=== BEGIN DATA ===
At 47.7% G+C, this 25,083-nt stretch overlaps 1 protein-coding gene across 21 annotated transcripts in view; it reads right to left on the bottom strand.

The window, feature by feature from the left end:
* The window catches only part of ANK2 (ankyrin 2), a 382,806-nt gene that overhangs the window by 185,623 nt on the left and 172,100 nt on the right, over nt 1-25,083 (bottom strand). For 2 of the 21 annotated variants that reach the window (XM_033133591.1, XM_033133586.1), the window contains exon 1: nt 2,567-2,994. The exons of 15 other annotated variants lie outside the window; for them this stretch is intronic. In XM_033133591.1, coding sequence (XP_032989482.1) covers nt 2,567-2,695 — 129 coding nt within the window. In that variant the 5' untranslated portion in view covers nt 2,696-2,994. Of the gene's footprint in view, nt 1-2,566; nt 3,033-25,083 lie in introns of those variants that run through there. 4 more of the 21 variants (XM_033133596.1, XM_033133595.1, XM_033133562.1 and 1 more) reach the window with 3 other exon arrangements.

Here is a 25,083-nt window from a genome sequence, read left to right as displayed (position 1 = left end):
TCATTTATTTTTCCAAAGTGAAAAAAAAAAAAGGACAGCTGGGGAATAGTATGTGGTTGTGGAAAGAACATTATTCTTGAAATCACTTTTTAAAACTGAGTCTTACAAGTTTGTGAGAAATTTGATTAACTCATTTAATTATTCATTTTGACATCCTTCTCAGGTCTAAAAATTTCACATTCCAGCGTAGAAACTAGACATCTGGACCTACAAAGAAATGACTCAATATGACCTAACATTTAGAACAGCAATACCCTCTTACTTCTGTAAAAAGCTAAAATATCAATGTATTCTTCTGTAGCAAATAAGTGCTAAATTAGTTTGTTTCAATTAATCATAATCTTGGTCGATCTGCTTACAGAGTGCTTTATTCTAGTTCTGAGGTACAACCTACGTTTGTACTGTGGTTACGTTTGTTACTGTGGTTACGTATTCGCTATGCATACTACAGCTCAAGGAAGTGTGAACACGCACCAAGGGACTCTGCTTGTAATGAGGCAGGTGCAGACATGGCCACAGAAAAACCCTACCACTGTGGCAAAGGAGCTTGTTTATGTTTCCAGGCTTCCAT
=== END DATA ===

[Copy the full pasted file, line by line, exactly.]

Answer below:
At 47.7% G+C, this 25,083-nt stretch overlaps 1 protein-coding gene across 21 annotated transcripts in view; it reads right to left on the bottom strand.

The window, feature by feature from the left end:
* The window catches only part of ANK2 (ankyrin 2), a 382,806-nt gene that overhangs the window by 185,623 nt on the left and 172,100 nt on the right, over nt 1-25,083 (bottom strand). For 2 of the 21 annotated variants that reach the window (XM_033133591.1, XM_033133586.1), the window contains exon 1: nt 2,567-2,994. The exons of 15 other annotated variants lie outside the window; for them this stretch is intronic. In XM_033133591.1, coding sequence (XP_032989482.1) covers nt 2,567-2,695 — 129 coding nt within the window. In that variant the 5' untranslated portion in view covers nt 2,696-2,994. Of the gene's footprint in view, nt 1-2,566; nt 3,033-25,083 lie in introns of those variants that run through there. 4 more of the 21 variants (XM_033133596.1, XM_033133595.1, XM_033133562.1 and 1 more) reach the window with 3 other exon arrangements.

Here is a 25,083-nt window from a genome sequence, read left to right as displayed (position 1 = left end):
TCATTTATTTTTCCAAAGTGAAAAAAAAAAAAGGACAGCTGGGGAATAGTATGTGGTTGTGGAAAGAACATTATTCTTGAAATCACTTTTTAAAACTGAGTCTTACAAGTTTGTGAGAAATTTGATTAACTCATTTAATTATTCATTTTGACATCCTTCTCAGGTCTAAAAATTTCACATTCCAGCGTAGAAACTAGACATCTGGACCTACAAAGAAATGACTCAATATGACCTAACATTTAGAACAGCAATACCCTCTTACTTCTGTAAAAAGCTAAAATATCAATGTATTCTTCTGTAGCAAATAAGTGCTAAATTAGTTTGTTTCAATTAATCATAATCTTGGTCGATCTGCTTACAGAGTGCTTTATTCTAGTTCTGAGGTACAACCTACGTTTGTACTGTGGTTACGTTTGTTACTGTGGTTACGTATTCGCTATGCATACTACAGCTCAAGGAAGTGTGAACACGCACCAAGGGACTCTGCTTGTAATGAGGCAGGTGCAGACATGGCCACAGAAAAACCCTACCACTGTGGCAAAGGAGCTTGTTTATGTTTCCAGGCTTCCAT